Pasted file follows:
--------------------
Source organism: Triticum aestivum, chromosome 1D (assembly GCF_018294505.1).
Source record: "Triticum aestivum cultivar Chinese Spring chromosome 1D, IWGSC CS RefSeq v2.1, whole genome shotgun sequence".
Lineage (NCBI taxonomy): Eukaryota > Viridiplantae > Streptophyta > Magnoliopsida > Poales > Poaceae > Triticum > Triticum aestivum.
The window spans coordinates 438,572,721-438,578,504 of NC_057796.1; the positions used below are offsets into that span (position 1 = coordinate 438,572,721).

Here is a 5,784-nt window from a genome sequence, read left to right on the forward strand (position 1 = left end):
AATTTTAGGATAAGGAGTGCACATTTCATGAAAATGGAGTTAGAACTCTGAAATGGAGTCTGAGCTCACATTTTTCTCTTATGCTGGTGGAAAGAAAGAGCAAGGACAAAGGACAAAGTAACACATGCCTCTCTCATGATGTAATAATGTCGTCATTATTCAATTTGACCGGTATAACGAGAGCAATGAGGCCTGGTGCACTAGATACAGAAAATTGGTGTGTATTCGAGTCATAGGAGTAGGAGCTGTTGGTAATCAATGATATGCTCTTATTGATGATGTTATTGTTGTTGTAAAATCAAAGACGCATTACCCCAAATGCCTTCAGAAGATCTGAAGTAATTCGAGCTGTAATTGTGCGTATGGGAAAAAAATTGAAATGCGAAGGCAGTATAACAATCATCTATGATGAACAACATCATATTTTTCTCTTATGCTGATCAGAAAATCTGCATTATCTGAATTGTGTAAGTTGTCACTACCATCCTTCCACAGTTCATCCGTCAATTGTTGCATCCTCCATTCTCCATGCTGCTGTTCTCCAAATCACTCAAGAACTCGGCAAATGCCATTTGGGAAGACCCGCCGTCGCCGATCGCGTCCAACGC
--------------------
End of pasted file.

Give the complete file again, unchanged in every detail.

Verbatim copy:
Source organism: Triticum aestivum, chromosome 1D (assembly GCF_018294505.1).
Source record: "Triticum aestivum cultivar Chinese Spring chromosome 1D, IWGSC CS RefSeq v2.1, whole genome shotgun sequence".
Lineage (NCBI taxonomy): Eukaryota > Viridiplantae > Streptophyta > Magnoliopsida > Poales > Poaceae > Triticum > Triticum aestivum.
The window spans coordinates 438,572,721-438,578,504 of NC_057796.1; the positions used below are offsets into that span (position 1 = coordinate 438,572,721).

Here is a 5,784-nt window from a genome sequence, read left to right on the forward strand (position 1 = left end):
AATTTTAGGATAAGGAGTGCACATTTCATGAAAATGGAGTTAGAACTCTGAAATGGAGTCTGAGCTCACATTTTTCTCTTATGCTGGTGGAAAGAAAGAGCAAGGACAAAGGACAAAGTAACACATGCCTCTCTCATGATGTAATAATGTCGTCATTATTCAATTTGACCGGTATAACGAGAGCAATGAGGCCTGGTGCACTAGATACAGAAAATTGGTGTGTATTCGAGTCATAGGAGTAGGAGCTGTTGGTAATCAATGATATGCTCTTATTGATGATGTTATTGTTGTTGTAAAATCAAAGACGCATTACCCCAAATGCCTTCAGAAGATCTGAAGTAATTCGAGCTGTAATTGTGCGTATGGGAAAAAAATTGAAATGCGAAGGCAGTATAACAATCATCTATGATGAACAACATCATATTTTTCTCTTATGCTGATCAGAAAATCTGCATTATCTGAATTGTGTAAGTTGTCACTACCATCCTTCCACAGTTCATCCGTCAATTGTTGCATCCTCCATTCTCCATGCTGCTGTTCTCCAAATCACTCAAGAACTCGGCAAATGCCATTTGGGAAGACCCGCCGTCGCCGATCGCGTCCAACGC